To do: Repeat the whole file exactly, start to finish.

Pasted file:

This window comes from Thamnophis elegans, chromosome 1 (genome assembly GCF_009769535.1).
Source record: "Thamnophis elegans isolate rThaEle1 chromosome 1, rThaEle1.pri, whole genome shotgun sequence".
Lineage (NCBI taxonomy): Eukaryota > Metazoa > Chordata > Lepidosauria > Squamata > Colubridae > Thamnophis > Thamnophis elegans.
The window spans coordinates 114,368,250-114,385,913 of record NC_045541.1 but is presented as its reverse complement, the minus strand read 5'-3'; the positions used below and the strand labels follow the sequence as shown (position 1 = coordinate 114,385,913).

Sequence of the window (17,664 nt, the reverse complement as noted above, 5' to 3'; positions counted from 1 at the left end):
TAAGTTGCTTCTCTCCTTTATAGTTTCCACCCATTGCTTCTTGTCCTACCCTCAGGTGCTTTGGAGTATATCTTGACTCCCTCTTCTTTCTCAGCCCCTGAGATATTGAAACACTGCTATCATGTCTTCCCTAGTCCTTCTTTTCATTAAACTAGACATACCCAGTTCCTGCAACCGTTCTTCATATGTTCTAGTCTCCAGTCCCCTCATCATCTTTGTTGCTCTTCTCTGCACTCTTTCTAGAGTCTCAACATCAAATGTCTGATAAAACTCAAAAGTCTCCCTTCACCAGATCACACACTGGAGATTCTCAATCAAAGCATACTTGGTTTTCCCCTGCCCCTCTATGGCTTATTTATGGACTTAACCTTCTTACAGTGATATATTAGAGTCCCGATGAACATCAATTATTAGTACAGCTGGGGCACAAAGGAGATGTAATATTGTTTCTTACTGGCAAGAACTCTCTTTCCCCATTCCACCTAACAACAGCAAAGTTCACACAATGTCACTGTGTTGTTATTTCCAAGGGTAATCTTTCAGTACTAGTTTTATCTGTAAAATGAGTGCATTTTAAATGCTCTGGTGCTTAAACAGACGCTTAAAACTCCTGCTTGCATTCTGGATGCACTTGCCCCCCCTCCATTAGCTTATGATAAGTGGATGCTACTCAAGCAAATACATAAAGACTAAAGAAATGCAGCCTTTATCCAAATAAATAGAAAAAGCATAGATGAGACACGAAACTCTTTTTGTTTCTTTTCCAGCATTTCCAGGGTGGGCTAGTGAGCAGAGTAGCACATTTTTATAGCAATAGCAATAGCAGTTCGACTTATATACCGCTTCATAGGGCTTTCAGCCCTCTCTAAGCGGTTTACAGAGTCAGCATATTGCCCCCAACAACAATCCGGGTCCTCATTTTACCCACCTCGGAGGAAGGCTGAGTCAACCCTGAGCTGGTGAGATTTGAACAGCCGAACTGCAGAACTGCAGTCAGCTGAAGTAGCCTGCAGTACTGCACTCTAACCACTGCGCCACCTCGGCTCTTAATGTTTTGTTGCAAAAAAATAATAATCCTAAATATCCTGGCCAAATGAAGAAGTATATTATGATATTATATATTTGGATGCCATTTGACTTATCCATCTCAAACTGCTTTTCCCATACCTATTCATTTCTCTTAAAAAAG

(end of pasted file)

This window comes from Thamnophis elegans, chromosome 1 (genome assembly GCF_009769535.1).
Source record: "Thamnophis elegans isolate rThaEle1 chromosome 1, rThaEle1.pri, whole genome shotgun sequence".
Lineage (NCBI taxonomy): Eukaryota > Metazoa > Chordata > Lepidosauria > Squamata > Colubridae > Thamnophis > Thamnophis elegans.
The window spans coordinates 114,368,250-114,385,913 of record NC_045541.1 but is presented as its reverse complement, the minus strand read 5'-3'; the positions used below and the strand labels follow the sequence as shown (position 1 = coordinate 114,385,913).

Sequence of the window (17,664 nt, the reverse complement as noted above, 5' to 3'; positions counted from 1 at the left end):
TAAGTTGCTTCTCTCCTTTATAGTTTCCACCCATTGCTTCTTGTCCTACCCTCAGGTGCTTTGGAGTATATCTTGACTCCCTCTTCTTTCTCAGCCCCTGAGATATTGAAACACTGCTATCATGTCTTCCCTAGTCCTTCTTTTCATTAAACTAGACATACCCAGTTCCTGCAACCGTTCTTCATATGTTCTAGTCTCCAGTCCCCTCATCATCTTTGTTGCTCTTCTCTGCACTCTTTCTAGAGTCTCAACATCAAATGTCTGATAAAACTCAAAAGTCTCCCTTCACCAGATCACACACTGGAGATTCTCAATCAAAGCATACTTGGTTTTCCCCTGCCCCTCTATGGCTTATTTATGGACTTAACCTTCTTACAGTGATATATTAGAGTCCCGATGAACATCAATTATTAGTACAGCTGGGGCACAAAGGAGATGTAATATTGTTTCTTACTGGCAAGAACTCTCTTTCCCCATTCCACCTAACAACAGCAAAGTTCACACAATGTCACTGTGTTGTTATTTCCAAGGGTAATCTTTCAGTACTAGTTTTATCTGTAAAATGAGTGCATTTTAAATGCTCTGGTGCTTAAACAGACGCTTAAAACTCCTGCTTGCATTCTGGATGCACTTGCCCCCCCTCCATTAGCTTATGATAAGTGGATGCTACTCAAGCAAATACATAAAGACTAAAGAAATGCAGCCTTTATCCAAATAAATAGAAAAAGCATAGATGAGACACGAAACTCTTTTTGTTTCTTTTCCAGCATTTCCAGGGTGGGCTAGTGAGCAGAGTAGCACATTTTTATAGCAATAGCAATAGCAGTTCGACTTATATACCGCTTCATAGGGCTTTCAGCCCTCTCTAAGCGGTTTACAGAGTCAGCATATTGCCCCCAACAACAATCCGGGTCCTCATTTTACCCACCTCGGAGGAAGGCTGAGTCAACCCTGAGCTGGTGAGATTTGAACAGCCGAACTGCAGAACTGCAGTCAGCTGAAGTAGCCTGCAGTACTGCACTCTAACCACTGCGCCACCTCGGCTCTTAATGTTTTGTTGCAAAAAAATAATAATCCTAAATATCCTGGCCAAATGAAGAAGTATATTATGATATTATATATTTGGATGCCATTTGACTTATCCATCTCAAACTGCTTTTCCCATACCTATTCATTTCTCTTAAAAAAG